Consider this.  Sunday by Sunday for centuries, the Christian faithful have recited the Nicene Creed which states, in part, “Who for us and for our salvation came down from heaven.  And was incarnate of the Holy Ghost and of the Virgin Mary and was made man; was crucified also for us under Pontius Pilate, suffered and was buried; and the third day rose again according to the Scriptures.”

The Nicene Creed is the official summary of the Christian faith, but did you notice something?  Astonishingly, it leaps straight from the birth of Jesus to his death.  It has absolutely nothing to say about who Jesus was as an adult, nothing about what he did or preached or stood for.  Nicene Christianity is all about Christmas and Easter, it is the celebration of a Jesus who is either a helpless infant or being killed, in either case, a Jesus who is not a threat to the political status quo.  It ignores entirely Jesus’ revolutionary rhetoric.  The adult Jesus who required of his followers that they renounce wealth, renounce power, renounce violence, renounce nationalism, that Jesus who was so problematic is passed over entirely.  Instead we get the innocent baby or the dying victim.

As such, Nicene Christianity has been easily co-opted into the religion of corporate complacency and political convenience.  We are invited to worship a supposed savior who has nothing to say about how we spend our money or whether we go to war, how we treat the stranger or how we organize our political priorities.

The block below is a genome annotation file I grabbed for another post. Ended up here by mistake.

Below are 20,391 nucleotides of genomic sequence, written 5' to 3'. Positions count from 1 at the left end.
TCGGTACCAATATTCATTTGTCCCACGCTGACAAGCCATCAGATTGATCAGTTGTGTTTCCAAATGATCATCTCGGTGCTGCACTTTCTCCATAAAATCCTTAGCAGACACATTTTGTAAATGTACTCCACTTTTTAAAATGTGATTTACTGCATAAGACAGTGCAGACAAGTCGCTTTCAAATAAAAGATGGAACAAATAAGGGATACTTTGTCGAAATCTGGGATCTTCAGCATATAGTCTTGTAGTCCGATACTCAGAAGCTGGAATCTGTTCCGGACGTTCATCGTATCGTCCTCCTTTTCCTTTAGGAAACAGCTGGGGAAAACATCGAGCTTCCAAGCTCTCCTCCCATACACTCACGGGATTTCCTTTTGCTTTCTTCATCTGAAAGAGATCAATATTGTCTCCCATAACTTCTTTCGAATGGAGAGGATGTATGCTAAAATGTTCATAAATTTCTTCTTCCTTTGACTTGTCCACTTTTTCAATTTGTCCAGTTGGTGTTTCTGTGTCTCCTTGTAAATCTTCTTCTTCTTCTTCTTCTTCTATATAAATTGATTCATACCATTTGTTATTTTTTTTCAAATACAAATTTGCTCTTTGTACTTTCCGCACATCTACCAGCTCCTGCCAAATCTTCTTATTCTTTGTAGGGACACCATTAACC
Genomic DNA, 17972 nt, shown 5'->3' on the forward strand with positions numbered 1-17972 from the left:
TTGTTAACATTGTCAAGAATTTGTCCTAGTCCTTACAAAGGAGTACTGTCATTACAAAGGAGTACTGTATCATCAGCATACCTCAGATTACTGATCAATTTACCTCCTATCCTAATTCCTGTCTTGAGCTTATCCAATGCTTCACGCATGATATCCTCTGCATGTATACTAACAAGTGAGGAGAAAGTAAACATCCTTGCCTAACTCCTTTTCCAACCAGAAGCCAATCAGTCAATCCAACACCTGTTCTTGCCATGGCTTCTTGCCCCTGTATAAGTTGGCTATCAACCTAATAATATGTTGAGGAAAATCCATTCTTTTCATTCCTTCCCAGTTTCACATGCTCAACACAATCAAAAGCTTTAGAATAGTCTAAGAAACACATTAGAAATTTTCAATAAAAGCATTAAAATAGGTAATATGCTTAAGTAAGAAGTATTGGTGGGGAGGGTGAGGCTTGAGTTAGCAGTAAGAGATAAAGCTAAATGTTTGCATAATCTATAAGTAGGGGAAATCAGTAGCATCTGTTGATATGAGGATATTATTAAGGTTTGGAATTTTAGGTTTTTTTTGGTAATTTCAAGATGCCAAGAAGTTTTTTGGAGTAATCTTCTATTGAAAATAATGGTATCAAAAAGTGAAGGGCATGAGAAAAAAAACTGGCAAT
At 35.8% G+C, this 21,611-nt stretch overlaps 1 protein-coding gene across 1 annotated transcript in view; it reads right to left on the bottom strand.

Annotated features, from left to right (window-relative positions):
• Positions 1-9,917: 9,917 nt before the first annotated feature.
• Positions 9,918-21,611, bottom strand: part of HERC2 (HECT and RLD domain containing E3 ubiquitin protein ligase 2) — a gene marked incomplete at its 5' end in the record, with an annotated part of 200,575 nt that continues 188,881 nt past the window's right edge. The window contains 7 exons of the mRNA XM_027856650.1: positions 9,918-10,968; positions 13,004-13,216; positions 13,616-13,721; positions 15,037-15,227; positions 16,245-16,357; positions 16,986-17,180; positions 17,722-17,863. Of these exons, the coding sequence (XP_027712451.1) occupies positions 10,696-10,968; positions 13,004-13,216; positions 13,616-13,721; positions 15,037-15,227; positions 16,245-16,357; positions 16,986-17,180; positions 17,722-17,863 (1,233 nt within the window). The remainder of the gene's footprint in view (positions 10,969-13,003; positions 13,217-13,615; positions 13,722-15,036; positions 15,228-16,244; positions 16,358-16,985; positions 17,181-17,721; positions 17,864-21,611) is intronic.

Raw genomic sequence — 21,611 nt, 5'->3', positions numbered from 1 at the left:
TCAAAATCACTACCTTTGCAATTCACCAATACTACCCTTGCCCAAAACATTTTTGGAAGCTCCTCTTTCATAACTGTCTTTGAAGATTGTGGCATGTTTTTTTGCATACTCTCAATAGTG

It was Emperor Constantine who made Christianity the official religion of the Roman Empire in the year 312.  According to the story, he was converted to Christianity by a vision on the eve of the battle of Milvian Bridge.  The story says he saw “up in the sky and resting over the sun, a cross-shaped trophy formed from light, and a text attached to it which said “By this sign, conquer”.  It was after his conversion, in 325 and wanting to bring his often unruly empire under tighter control, that he ordered all the bishops to gather at Nicaea to come up with a unifying creed, a creed which would back pedal on the revolutionary words of Jesus, a creed which would be about belief in a supernatural being rather than a political revolutionary.  It was Constantine who decided that December 25 should be the date on which Jesus’ birth would be celebrated, co-opting the pagan solstice festivals, it was Constantine who ordered the building of the Church of the Nativity in Bethlehem.  The early Christians knew nothing of Christmas.  It was a festival invented by Roman Emperor Constantine, and from him on to the present day, the radical Christ has been neutered by the church, has been pushed to the margins, to be replaced by the much more accommodating religion of the mewling baby and a man dying.